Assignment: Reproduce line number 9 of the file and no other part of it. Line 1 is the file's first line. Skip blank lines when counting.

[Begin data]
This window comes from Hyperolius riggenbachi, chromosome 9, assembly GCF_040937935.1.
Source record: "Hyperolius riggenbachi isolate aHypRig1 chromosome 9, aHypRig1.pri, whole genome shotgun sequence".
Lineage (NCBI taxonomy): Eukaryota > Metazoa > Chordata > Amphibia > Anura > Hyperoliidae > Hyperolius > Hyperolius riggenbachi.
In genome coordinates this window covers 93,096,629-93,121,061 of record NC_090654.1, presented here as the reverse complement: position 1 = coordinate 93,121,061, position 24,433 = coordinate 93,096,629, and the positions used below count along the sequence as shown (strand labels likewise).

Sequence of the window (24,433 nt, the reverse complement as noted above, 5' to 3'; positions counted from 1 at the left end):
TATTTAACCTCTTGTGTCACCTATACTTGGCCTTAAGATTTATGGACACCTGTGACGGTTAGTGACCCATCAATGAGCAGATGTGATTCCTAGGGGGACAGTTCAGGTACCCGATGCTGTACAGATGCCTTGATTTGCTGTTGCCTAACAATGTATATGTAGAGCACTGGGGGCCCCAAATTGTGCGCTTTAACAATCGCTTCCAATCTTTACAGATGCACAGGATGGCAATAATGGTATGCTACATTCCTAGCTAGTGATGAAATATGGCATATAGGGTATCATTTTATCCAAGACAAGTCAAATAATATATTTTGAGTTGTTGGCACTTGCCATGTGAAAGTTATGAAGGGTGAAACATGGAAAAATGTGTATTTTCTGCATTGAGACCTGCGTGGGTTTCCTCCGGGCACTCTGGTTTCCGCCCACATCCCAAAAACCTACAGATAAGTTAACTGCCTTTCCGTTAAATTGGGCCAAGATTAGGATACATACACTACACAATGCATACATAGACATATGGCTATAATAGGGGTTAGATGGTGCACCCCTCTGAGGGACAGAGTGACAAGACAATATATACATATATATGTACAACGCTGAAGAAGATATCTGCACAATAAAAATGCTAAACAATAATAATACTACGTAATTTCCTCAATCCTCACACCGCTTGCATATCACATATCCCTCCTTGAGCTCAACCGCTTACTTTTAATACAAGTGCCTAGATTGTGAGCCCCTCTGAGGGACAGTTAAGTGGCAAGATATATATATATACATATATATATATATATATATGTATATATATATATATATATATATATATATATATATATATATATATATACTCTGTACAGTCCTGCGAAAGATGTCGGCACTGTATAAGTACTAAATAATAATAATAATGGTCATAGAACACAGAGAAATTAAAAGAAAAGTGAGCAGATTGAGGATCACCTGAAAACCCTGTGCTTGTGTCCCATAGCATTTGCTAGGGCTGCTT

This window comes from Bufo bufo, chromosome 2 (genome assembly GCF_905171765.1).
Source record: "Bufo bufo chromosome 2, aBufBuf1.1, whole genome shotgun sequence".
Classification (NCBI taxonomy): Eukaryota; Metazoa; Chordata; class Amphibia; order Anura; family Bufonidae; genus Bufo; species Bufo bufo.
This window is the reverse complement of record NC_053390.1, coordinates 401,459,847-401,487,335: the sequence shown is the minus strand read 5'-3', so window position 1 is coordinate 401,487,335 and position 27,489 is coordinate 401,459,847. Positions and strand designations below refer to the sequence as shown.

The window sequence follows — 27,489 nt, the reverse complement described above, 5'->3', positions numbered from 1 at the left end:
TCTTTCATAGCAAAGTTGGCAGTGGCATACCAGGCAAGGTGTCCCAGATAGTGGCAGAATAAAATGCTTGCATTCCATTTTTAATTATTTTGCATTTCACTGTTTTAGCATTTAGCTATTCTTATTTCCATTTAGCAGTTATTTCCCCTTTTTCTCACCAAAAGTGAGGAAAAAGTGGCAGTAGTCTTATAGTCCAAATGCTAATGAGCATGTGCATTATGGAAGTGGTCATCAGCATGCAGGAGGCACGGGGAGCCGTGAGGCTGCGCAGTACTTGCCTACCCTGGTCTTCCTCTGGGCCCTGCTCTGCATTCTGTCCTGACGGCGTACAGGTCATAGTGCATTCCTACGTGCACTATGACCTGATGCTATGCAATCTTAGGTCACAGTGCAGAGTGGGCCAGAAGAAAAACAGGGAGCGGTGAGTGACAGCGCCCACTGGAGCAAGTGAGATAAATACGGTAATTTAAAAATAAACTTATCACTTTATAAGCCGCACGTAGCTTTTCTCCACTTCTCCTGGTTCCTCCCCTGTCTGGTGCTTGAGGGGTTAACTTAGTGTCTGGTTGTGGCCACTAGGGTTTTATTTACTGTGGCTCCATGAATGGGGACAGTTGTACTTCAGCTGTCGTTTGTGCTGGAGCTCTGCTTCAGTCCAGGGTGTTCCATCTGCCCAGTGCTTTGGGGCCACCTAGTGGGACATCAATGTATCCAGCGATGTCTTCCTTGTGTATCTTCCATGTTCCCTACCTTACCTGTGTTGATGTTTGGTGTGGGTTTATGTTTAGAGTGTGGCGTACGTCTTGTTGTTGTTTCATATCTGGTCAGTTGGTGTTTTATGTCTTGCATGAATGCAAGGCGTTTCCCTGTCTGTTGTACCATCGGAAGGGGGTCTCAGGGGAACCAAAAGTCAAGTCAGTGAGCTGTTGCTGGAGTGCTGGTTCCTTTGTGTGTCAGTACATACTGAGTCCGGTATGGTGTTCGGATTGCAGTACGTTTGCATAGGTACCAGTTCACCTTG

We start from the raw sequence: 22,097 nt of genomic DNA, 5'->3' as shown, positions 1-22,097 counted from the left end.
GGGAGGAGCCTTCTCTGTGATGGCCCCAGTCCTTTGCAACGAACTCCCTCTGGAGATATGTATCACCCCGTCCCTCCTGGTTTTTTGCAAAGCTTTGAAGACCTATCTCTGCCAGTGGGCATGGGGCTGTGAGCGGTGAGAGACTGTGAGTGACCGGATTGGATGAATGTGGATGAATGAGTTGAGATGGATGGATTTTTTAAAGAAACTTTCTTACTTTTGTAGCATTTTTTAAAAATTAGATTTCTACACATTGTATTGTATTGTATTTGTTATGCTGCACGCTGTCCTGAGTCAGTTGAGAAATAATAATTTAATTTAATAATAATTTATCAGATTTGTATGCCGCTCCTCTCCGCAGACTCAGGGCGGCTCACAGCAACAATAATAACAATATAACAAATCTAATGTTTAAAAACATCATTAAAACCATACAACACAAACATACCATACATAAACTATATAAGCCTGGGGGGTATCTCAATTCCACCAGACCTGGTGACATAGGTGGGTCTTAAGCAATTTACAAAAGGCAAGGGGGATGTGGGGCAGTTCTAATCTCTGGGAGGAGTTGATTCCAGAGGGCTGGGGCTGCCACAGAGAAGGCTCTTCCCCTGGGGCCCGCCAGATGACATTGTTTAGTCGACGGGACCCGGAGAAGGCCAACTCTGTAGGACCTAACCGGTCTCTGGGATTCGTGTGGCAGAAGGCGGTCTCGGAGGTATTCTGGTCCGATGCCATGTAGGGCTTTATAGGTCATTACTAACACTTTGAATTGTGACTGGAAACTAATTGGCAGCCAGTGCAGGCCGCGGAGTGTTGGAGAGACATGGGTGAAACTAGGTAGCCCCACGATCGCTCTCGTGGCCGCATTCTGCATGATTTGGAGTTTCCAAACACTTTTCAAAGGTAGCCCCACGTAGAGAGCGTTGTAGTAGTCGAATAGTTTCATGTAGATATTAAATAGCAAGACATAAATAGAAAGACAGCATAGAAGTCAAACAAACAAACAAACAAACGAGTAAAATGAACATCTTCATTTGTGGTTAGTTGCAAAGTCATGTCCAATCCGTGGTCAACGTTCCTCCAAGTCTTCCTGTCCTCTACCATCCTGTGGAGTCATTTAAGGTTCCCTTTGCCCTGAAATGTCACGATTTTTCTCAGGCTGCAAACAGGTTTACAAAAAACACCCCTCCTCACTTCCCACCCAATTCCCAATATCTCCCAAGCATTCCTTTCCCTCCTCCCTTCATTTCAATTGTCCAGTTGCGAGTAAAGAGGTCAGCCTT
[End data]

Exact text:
Classification (NCBI taxonomy): Eukaryota; Metazoa; Chordata; class Amphibia; order Anura; family Bufonidae; genus Bufo; species Bufo bufo.